Faster Review
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It’s been a rough year for the artist formerly known as The Rock—at least as far as starring roles are concerned. For Dwayne Johnson, 2010 opened with the painful family comedy Tooth Fairy—and now, after a few cameos and supporting roles (most notably as a supercop in The Other Guys), he’s closing out the year with the painful crime thriller, Faster.

This time, instead of hamming it up in a pretty pink tutu, he’s scowling and snorting behind the wheel of a muscle car as Driver, an ex-con bent on revenge.

Ten years ago, Driver and his older brother took part in a bank robbery (Driver was—you guessed it—the driver). Everything went according to plan until another gang shot up their safe house and demanded the money. They thought they’d left no witnesses, but Driver survived the bullet wound in his head—and now, after serving 10 years for the crime, he’s determined to kill the men who killed his brother.

As Driver heads out on his killing spree, though, he’s hunted by a mentally-unstable hired Killer (Oliver Jackson-Cohen) and a junkie Cop (Billy Bob Thornton), who’s just trying to get through the last 10 days of his career.

Bogged down by extraneous subplots and distracting crime thriller clichés, Faster definitely could have moved a whole lot faster. Instead, it’s a painfully prolonged and predictable catastrophe.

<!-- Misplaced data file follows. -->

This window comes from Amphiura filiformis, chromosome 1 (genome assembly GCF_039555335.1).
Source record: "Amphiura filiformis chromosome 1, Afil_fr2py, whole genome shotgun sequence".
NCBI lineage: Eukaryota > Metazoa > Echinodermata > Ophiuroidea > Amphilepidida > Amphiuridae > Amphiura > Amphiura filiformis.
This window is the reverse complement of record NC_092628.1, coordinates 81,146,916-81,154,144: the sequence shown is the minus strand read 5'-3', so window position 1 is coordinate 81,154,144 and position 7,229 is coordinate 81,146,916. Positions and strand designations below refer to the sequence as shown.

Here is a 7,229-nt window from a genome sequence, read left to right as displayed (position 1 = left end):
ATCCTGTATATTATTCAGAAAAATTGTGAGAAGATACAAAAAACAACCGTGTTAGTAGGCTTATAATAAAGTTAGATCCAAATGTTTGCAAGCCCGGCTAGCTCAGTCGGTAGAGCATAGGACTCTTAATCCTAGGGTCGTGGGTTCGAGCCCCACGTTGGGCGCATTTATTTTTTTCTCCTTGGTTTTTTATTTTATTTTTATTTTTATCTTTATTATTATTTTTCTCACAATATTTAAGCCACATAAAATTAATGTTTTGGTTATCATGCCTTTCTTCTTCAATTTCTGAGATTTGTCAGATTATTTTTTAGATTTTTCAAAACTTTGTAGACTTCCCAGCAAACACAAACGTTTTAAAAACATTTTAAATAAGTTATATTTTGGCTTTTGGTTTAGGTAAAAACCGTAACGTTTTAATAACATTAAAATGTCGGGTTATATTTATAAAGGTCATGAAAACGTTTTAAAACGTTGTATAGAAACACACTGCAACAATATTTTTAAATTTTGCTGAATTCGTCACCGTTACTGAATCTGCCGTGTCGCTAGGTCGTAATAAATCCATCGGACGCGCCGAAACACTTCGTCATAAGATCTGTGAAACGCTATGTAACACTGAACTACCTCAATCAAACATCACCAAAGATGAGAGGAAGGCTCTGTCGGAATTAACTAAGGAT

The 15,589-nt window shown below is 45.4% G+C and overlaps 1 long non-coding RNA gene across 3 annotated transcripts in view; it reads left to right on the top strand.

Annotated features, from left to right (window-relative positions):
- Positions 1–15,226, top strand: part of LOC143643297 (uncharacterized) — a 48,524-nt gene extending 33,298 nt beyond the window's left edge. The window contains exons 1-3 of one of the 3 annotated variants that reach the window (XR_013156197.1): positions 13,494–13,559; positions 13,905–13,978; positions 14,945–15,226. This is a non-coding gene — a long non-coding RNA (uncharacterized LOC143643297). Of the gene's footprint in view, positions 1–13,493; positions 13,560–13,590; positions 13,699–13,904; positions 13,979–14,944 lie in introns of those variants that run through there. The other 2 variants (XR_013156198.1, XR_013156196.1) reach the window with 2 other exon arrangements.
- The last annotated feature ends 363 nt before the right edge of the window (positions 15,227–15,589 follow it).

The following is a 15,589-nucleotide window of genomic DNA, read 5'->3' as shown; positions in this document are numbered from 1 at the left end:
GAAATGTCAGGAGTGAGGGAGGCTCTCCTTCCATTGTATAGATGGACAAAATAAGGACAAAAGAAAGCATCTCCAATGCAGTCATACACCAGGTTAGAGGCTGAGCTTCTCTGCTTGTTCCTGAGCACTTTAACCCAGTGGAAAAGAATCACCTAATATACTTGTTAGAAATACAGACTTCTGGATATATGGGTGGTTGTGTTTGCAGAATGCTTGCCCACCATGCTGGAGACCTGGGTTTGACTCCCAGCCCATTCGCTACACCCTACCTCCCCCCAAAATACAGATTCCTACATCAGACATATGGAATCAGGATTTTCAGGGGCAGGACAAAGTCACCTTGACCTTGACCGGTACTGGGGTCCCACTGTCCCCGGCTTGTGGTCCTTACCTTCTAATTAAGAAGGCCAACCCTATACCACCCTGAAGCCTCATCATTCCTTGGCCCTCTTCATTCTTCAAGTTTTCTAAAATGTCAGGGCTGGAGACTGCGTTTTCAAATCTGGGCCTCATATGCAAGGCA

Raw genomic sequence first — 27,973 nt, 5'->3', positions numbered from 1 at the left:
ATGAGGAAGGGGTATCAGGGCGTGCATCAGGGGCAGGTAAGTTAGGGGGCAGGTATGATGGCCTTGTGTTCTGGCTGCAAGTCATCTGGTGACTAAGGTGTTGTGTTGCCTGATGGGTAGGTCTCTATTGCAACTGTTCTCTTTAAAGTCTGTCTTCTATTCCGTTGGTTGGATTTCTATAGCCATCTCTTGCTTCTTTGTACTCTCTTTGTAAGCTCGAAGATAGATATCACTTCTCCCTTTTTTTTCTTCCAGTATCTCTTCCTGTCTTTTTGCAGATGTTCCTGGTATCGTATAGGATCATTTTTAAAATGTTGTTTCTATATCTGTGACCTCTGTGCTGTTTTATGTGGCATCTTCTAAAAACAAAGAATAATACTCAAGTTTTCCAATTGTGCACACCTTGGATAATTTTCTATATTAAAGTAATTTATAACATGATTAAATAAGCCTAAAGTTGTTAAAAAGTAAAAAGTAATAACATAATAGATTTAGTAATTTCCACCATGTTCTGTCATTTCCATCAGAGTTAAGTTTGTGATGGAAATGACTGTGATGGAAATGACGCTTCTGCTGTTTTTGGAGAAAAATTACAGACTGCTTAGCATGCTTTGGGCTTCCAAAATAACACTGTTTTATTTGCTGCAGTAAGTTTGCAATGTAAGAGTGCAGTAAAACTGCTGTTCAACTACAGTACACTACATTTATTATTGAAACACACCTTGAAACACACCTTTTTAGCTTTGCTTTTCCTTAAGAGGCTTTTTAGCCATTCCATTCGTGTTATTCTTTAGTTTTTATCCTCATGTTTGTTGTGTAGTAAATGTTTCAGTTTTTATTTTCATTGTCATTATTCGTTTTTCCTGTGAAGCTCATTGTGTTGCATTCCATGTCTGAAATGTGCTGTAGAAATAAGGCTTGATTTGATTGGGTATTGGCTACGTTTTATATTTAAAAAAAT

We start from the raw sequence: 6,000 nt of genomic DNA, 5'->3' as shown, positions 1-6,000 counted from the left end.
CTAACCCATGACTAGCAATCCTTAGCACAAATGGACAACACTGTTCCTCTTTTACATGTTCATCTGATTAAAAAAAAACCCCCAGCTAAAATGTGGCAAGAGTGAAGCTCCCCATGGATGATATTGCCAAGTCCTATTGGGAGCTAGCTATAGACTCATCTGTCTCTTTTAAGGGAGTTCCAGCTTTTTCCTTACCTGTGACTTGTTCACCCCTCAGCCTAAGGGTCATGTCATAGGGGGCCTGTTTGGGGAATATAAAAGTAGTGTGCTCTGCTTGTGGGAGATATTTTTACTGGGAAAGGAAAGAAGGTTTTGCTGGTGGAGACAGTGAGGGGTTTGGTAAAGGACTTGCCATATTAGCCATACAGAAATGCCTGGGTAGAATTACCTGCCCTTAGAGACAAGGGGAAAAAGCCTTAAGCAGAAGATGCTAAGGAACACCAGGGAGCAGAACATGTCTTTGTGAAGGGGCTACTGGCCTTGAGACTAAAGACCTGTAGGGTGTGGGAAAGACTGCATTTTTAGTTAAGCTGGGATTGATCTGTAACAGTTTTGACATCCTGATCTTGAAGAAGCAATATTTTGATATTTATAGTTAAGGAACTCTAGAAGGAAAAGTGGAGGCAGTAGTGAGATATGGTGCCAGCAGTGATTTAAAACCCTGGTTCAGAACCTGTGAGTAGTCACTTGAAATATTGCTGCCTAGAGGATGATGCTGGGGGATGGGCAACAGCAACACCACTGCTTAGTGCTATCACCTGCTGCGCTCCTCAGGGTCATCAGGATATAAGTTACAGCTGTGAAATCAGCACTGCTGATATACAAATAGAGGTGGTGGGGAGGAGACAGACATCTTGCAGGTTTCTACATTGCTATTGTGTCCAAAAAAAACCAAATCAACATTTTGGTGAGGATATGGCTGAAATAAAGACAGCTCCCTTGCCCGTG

Though Johnson is generally pretty believable as an action star, he completely overplays Driver. He spends most of the movie snarling, sneering, and stomping around like an angry cartoon villain, while his usual tough guy charm is lost in a haze of bitterness and hatred. Instead of being a likeable—or at least relatable—character, he’s barely even human.

But Driver isn’t the only unlikeable character. In fact, it’s hard to find a character who’s even remotely likeable. Thornton’s deadbeat junkie Cop isn’t exactly a knight in shining armor—and the psychotic Killer is simply irritating (not to mention completely pointless to the plot). As a result, Faster is a film filled with bad and worse guys, leaving the audience with no one to root for—except, perhaps, Carla Gugino’s Detective Cicero (who obviously isn’t a major character, since she was given a name).

The film’s greatest offense, though, is that it takes itself way too seriously. Despite its corny dialogue, weak plot, and over-the-top characters, it still tries to be a serious action movie. Had director George Tillman Jr. had some fun with it—had he taken advantage of Johnson’s goofy, gleaming grin and the sheer insanity of the script—he could have made an amusing guilty pleasure. Instead, it’s just plain guilty.

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